White House Chief of Staff John Kelly lauded Confederate general Robert E. Lee and said the Civil War began as a result of “lack of compromise,” inserting himself into a debate over the value of Confederate statues and monuments around the country.
President Donald Trump’s chief of staff made the comments on conservative commentator Laura Ingraham’s new Fox News show on Monday evening.
“I would tell you that Robert E. Lee was an honorable man,” Kelly said. “He was a man that gave up his country to fight for his state, which 150 years ago was more important than country. It was always loyalty to state first back in those days. Now it’s different today. But the lack of an ability to compromise led to the Civil War, and men and women of good faith on both sides made their stand where their conscience had them make their stand.”
In the interview, which also touched on the indictments made Monday by a federal grand jury of Paul Manafort, the Trump campaign’s former chairman, and his longtime business partner, Kelly shared his thoughts on how Americans view events from the past.
“I think we make a mistake, though, and as a society and certainly as individuals, when we take what is today accepted as right and wrong and go back 100, 200, 300 years or more and say what those, you know, what Christopher Columbus did was wrong,” Kelly said. “You know, 500 years later, it’s inconceivable to me that you would take what we think now and apply it back then.”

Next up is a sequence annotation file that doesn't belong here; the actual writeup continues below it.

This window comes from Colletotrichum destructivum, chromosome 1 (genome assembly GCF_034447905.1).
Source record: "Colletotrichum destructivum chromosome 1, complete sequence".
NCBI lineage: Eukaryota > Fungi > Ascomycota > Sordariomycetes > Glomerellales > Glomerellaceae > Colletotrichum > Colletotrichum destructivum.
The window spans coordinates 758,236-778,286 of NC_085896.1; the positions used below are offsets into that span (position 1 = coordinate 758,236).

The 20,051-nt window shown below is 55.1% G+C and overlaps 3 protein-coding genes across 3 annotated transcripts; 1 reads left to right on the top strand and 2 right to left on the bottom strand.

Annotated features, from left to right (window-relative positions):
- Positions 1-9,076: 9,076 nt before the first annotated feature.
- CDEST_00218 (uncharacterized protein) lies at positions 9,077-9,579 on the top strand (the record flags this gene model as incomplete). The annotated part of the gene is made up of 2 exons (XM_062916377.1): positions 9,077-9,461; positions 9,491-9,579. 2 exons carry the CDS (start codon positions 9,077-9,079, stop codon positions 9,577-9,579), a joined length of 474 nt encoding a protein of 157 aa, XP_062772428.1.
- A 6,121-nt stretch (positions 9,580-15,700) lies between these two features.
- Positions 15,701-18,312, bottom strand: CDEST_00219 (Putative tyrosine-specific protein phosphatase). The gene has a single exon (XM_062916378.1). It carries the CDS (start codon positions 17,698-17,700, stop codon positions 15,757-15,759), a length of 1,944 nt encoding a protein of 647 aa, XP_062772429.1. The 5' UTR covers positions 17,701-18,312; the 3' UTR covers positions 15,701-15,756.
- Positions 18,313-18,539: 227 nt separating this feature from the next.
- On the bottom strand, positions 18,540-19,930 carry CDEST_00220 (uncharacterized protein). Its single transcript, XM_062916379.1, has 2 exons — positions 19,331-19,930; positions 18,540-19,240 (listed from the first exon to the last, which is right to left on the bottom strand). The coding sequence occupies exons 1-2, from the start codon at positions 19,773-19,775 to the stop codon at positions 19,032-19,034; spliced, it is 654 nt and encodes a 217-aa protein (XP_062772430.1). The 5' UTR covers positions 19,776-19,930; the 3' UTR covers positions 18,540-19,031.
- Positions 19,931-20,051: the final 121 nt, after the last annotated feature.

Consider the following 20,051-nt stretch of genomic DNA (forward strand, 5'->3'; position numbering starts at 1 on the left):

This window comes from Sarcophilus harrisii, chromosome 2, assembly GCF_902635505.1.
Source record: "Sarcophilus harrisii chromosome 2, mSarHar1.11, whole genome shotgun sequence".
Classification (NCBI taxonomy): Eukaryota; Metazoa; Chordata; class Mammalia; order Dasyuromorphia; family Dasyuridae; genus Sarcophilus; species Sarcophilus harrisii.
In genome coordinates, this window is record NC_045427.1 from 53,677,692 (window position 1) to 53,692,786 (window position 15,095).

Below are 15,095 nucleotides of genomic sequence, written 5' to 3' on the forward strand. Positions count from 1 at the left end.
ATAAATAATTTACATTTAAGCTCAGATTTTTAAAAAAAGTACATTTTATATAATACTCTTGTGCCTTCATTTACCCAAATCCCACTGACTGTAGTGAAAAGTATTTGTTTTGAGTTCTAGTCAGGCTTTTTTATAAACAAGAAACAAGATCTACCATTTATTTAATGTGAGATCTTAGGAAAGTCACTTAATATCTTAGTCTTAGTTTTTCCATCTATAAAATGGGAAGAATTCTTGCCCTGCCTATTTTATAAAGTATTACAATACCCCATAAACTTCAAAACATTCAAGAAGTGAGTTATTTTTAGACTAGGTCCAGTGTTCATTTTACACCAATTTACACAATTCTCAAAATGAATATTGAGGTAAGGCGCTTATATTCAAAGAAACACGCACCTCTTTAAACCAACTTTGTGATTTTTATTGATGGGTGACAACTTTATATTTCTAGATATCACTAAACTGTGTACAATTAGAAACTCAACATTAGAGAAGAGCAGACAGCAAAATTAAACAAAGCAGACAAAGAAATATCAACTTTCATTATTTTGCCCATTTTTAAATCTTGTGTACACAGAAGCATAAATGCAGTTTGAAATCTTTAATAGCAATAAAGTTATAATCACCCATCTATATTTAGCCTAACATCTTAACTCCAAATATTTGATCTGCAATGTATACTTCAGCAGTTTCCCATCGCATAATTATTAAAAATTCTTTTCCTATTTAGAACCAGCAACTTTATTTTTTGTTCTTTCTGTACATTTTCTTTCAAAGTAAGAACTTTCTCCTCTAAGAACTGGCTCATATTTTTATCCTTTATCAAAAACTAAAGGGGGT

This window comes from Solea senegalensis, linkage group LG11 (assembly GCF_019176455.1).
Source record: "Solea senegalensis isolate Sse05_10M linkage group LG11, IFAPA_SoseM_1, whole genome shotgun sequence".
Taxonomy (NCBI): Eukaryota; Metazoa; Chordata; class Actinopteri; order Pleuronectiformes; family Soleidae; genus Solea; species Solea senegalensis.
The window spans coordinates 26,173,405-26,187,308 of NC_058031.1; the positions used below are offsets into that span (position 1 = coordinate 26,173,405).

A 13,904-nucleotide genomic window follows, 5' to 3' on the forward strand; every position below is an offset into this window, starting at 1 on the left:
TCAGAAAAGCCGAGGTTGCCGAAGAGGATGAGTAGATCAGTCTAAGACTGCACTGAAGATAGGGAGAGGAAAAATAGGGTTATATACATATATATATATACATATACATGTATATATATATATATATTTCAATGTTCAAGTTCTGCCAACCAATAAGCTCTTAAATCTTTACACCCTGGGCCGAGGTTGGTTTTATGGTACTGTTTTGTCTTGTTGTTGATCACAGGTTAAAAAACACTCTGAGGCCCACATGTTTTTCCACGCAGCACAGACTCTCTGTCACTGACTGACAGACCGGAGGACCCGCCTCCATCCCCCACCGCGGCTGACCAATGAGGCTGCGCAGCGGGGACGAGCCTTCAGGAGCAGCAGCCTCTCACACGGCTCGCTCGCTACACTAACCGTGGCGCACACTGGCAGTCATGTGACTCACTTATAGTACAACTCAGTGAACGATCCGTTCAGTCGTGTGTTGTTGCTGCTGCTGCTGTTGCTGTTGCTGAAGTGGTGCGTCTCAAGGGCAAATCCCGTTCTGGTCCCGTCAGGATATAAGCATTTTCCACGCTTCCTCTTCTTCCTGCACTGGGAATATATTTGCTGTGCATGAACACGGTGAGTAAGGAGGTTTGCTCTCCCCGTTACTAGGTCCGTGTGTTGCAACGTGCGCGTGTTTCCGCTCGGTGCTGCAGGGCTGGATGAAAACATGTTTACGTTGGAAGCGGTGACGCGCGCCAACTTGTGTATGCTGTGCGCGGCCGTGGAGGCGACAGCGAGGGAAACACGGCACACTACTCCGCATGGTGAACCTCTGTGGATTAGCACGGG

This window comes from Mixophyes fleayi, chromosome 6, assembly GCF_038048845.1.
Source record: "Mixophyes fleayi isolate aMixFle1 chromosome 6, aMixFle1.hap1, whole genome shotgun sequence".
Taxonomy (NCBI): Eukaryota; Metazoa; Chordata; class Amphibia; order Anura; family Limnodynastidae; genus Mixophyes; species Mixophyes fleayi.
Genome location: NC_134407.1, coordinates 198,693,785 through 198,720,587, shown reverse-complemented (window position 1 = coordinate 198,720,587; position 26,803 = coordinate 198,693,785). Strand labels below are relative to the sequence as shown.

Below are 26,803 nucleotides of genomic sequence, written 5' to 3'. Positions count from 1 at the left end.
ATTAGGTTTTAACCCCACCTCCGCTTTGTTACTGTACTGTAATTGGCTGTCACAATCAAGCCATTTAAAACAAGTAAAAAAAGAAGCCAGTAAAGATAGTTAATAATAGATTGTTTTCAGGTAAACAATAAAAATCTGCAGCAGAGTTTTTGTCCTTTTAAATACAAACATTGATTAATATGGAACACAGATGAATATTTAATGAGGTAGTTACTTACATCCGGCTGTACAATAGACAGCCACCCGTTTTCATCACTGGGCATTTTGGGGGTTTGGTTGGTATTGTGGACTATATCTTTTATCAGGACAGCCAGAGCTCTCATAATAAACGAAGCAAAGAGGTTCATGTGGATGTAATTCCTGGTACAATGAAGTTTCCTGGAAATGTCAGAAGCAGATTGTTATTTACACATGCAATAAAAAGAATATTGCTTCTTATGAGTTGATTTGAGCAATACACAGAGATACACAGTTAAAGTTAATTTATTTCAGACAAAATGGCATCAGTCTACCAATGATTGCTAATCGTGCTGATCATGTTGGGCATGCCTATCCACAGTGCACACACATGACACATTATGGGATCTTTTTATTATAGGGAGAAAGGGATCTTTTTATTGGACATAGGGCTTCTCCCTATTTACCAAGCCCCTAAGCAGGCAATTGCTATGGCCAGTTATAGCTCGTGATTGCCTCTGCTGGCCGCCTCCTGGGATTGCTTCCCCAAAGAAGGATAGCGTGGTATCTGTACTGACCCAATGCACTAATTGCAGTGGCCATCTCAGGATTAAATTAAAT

The former Marine general’s comments were met with criticism on social media, where some said there is no “compromise” with slavery and others compared his remarks with those made by the president in the past.
Ta-Nehisi Coates, a prominent writer and MacArthur Genius grant recipient, posted a thread on Twitter analyzing the different “compromises made on enslavement from America’s founding,” including, among others, the Three-Fifths Compromise.
“Shocking that someone charged with defending their country, in some profound way, does not comprehend the country they claim to defend,” Coates wrote. “Notion that we are putting today’s standards on the past is, in itself, racist—implies only white, slave-holding, opinions matter.”
Bernice King, the youngest daughter of Martin Luther King, Jr., wrote that what Kelly said was “irresponsible & dangerous.”
Others pointed out how they echoed Trump’s comments following the deadly white supremacist rally in Charlottesville, Va., in August, where one woman died after a man drove his car into a group of counter-protesters. Then, Trump cited violence “on many sides” as white nationalists rallied to protect the Confederate statue of Robert E. Lee. In his comments following the aftermath of the violent clash, Trump also said “racism is evil.”
- The Fall of Roe and the Failure of the Feminist Industrial Complex
- What Trump Knew About January 6
- The Ocean Is Climate Change’s First Victim and Last Resort
- Column: 6 Proven Ways to Reduce Gun Violence
- Ads Are Officially Coming to Netflix. Here's What That Means for You
- Jenny Slate on the Unifying Power of a Well-Heeled Shell Named Marcel
- Column: The FDA's Juul Ban May Not be a Pure Public Health Triumph
- What the Supreme Court’s Abortion Decision Means for Your State